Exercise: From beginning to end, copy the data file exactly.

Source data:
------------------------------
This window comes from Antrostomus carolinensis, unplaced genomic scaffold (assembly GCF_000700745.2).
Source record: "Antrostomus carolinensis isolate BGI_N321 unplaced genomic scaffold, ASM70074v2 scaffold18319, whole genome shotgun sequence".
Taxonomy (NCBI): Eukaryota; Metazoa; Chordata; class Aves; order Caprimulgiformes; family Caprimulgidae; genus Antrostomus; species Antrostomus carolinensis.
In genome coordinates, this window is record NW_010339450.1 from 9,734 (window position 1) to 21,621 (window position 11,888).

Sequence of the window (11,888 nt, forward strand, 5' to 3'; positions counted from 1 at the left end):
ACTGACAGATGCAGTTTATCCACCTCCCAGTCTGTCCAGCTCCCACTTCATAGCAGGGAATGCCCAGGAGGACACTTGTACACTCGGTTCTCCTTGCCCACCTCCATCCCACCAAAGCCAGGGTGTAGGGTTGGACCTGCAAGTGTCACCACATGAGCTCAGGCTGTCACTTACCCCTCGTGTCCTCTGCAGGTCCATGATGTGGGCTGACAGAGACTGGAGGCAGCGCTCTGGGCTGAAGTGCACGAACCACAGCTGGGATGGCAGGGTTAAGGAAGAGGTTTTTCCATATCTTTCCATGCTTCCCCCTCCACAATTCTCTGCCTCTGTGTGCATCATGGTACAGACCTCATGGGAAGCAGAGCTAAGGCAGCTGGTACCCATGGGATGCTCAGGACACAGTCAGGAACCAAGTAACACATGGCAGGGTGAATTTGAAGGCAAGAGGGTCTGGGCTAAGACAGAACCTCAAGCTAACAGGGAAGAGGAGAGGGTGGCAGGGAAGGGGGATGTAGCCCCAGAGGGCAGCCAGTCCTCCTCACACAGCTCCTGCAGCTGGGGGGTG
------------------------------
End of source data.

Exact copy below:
This window comes from Antrostomus carolinensis, unplaced genomic scaffold (assembly GCF_000700745.2).
Source record: "Antrostomus carolinensis isolate BGI_N321 unplaced genomic scaffold, ASM70074v2 scaffold18319, whole genome shotgun sequence".
Taxonomy (NCBI): Eukaryota; Metazoa; Chordata; class Aves; order Caprimulgiformes; family Caprimulgidae; genus Antrostomus; species Antrostomus carolinensis.
In genome coordinates, this window is record NW_010339450.1 from 9,734 (window position 1) to 21,621 (window position 11,888).

Sequence of the window (11,888 nt, forward strand, 5' to 3'; positions counted from 1 at the left end):
ACTGACAGATGCAGTTTATCCACCTCCCAGTCTGTCCAGCTCCCACTTCATAGCAGGGAATGCCCAGGAGGACACTTGTACACTCGGTTCTCCTTGCCCACCTCCATCCCACCAAAGCCAGGGTGTAGGGTTGGACCTGCAAGTGTCACCACATGAGCTCAGGCTGTCACTTACCCCTCGTGTCCTCTGCAGGTCCATGATGTGGGCTGACAGAGACTGGAGGCAGCGCTCTGGGCTGAAGTGCACGAACCACAGCTGGGATGGCAGGGTTAAGGAAGAGGTTTTTCCATATCTTTCCATGCTTCCCCCTCCACAATTCTCTGCCTCTGTGTGCATCATGGTACAGACCTCATGGGAAGCAGAGCTAAGGCAGCTGGTACCCATGGGATGCTCAGGACACAGTCAGGAACCAAGTAACACATGGCAGGGTGAATTTGAAGGCAAGAGGGTCTGGGCTAAGACAGAACCTCAAGCTAACAGGGAAGAGGAGAGGGTGGCAGGGAAGGGGGATGTAGCCCCAGAGGGCAGCCAGTCCTCCTCACACAGCTCCTGCAGCTGGGGGGTG